The Wellness and Life after Cancer program provides quality information to individuals transitioning from clinical care to recovery and survivorship. It reflects different learning opportunities and environments focusing on strategies to self-manage and adopt healthy lifestyle behaviours. This program is facilitated by health professionals and our next facilitators training is on 24-25 August.
Cancer Nurses Society of Australia Annual Congress was held in May and Cancer Council Victoria was proud to support two travel grants for Melbourne-based Breast Care Nurses. Lauren Keller and Fumie Hattori were presented their awards by Katherine Lane, 13 11 20 Nurse Manager at Cancer Information and Support Service.
A diagnosis of cancer often brings emotional and financial strain for patients and their families. It’s a time when a holiday is needed most, yet it can be the hardest time to afford a break away. Our Holiday Break Program can help and right now, we need more property donations to meet demand.
Daffodil Day is one of Australia’s most well-known and longest running charity events, raising funds and awareness for the fight against cancer. This year we celebrate the 30th anniversary on Friday August 26. Thanks to the support of the Victorian community and working together with health professionals, the past three decades has seen significant advancements in our understanding of cancer, early detection and treatment, and support available for people affected by cancer.
International Clinical Trials Day was celebrated on May 20 and provided an opportunity for organisations, health professionals, and the public to acknowledge how clinical research can change treatment practice. Cancer clinicians can access the latest information on clinical trials underway with the Victorian Cancer Trials Link smartphone app.
Returning to work after a cancer diagnosis can raise many questions for your patients. There may be concerns about whether to tell the employer, or alternatively, assistance is required to transition back into the workplace following treatment. The pro bono workplace advisory service offered by Cancer Council can help people who cannot afford to pay for advice.
Dealing with cancer can be stressful and it can become hard for patients and carers to remember all the information given by different specialists. Visual instructional videos are now available to help with nutrition and speech pathology needs such as managing feeding tubes, swallowing difficulties and laryngectomees.
It may be confronting for people with cancer when treatment is no longer working, as well as being an emotional time for the patient and family. Our collection of booklets outlines what can happen emotionally and physically during this time and provides information about practical support and how to access services.
The World Health Organisation and partners marked World No Tobacco Day on May 31 to draw attention to the toll of death and disease caused by smoking. WHO recognize individuals in tobacco control and this year Professor Melanie Wakefield from Cancer Council Victoria has been awarded the WHO Director-General's Special Recognition Certificate.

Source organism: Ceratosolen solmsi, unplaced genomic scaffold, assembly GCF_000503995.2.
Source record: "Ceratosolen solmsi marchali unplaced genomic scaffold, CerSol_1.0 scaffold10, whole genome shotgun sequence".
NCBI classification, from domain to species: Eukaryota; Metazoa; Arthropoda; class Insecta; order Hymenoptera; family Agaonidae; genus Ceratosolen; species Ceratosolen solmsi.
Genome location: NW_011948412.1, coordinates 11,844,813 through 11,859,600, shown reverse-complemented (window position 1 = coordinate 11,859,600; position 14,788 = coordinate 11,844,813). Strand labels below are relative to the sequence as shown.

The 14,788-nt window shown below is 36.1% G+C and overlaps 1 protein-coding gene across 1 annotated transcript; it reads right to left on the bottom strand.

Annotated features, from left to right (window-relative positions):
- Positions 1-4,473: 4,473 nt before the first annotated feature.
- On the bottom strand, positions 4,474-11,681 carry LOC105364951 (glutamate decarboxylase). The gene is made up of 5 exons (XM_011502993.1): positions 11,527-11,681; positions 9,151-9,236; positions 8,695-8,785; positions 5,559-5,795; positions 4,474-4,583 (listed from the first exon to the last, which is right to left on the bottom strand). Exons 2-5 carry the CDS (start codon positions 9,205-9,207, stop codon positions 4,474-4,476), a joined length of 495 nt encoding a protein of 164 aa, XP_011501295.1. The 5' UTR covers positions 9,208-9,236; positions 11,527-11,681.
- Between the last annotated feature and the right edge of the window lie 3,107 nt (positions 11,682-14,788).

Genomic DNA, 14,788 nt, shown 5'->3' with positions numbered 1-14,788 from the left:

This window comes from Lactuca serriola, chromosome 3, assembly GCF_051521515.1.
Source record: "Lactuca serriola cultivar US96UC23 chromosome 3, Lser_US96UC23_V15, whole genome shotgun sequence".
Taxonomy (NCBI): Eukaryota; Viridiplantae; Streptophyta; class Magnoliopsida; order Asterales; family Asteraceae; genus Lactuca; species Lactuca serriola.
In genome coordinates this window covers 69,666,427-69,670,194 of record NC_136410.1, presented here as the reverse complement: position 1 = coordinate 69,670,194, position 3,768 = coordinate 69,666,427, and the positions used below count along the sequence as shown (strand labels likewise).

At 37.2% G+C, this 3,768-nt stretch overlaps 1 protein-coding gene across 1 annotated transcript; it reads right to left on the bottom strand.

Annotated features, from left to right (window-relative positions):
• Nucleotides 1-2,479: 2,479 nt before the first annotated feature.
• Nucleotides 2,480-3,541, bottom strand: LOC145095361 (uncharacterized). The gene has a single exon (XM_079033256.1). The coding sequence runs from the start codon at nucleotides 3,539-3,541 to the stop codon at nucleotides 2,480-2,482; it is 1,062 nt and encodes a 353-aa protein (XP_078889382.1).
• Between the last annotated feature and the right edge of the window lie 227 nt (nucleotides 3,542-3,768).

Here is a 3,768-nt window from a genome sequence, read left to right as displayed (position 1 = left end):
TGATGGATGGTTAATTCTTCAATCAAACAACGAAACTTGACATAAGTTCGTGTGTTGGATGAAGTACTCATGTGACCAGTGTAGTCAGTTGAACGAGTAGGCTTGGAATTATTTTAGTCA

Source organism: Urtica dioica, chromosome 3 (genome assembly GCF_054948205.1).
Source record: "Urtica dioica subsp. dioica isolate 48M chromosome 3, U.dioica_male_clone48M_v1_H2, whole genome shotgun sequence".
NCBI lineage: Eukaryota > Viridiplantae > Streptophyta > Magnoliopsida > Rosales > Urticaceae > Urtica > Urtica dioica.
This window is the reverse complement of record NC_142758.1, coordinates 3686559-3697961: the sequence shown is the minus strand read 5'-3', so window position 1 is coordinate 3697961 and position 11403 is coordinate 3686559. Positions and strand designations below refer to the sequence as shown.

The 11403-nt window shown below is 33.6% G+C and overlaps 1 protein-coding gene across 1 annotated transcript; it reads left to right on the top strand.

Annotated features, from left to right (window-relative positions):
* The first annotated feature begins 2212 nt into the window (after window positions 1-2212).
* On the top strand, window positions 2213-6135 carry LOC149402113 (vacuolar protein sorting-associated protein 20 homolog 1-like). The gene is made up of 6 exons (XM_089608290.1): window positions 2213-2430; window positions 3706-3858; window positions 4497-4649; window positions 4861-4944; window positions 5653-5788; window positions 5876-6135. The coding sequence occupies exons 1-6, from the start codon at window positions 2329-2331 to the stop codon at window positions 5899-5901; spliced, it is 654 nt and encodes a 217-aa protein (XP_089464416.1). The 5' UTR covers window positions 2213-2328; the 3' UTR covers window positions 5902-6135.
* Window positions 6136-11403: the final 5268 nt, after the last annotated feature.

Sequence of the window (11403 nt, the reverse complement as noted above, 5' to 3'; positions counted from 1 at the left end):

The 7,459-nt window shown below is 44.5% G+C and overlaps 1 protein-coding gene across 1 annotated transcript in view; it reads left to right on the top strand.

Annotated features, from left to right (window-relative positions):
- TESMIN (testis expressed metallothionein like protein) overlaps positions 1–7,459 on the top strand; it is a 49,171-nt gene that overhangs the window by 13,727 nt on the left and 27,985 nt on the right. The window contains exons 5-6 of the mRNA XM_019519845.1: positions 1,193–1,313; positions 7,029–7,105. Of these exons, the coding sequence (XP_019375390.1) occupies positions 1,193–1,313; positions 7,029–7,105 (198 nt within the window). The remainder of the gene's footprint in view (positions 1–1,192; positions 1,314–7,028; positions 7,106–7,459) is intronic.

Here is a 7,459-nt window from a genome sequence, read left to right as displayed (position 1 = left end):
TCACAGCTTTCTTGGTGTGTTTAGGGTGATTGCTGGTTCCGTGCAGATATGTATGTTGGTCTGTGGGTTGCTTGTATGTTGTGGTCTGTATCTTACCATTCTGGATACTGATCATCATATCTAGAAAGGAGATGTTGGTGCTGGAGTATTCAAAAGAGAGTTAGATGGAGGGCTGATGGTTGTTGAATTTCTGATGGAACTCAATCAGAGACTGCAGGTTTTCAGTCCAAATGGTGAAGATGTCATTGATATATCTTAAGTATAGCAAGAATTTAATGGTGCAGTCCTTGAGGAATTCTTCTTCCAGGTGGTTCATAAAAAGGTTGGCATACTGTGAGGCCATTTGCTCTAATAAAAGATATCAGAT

How the law impacts on cancer care and the responsibilities of cancer clinicians
Wednesday 18 May, 5:30-7:30pm, Telstra Centre
A lively discussion of patient case studies will explore when and how the law supports and challenges clinicians. Discussion will include complexities relating to consent, access to care, end-of-life decision making and treatment compliance, incorporating considerations relating to regional patients, adolescents and young adults, and patients from culturally and linguistically diverse backgrounds.
Accessing timely, evidence-based information and support is important for both people affected by cancer and busy healthcare professionals. Cancer Council Victoria invites you to attend an upcoming session about our support services and programs. This session is designed to highlight evidence-based information, support and services we provide using a patient-centred approach.
Caring for someone with cancer may come with a range of feelings about the role and responsibilities. Many feel as if they are on an emotional roller-coaster when balancing caring with work, family or study. Others may feel alone. Cancer Council Victoria offers support to carers through our Family Connect program.
Those affected by cancer often face financial stress – not only from the extra expenses associated with treatment, but also the income lost from taking time off work. This financial stress adds to the worry of being diagnosed with cancer and can sometimes feel overwhelming. Cancer Council Victoria can help.
Since 1998, Cancer Council Victoria has delivered the Living With Cancer Education Program. After evaluations showing the need for more cancer specific information and discussion, we have begun offering programs targeted at those living with or caring for someone facing prostate cancer.
Cancer Council Victoria welcomes the announcement of new mandatory kilojoule labelling laws by the Victorian Government. Being overweight or obese increases the risk of developing certain types of cancer, and with nearly two-thirds of the Victorian population either overweight or obese, making healthier choices will now be easier than ever thanks to mandatory kilojoule labelling at fast food outlets and supermarkets.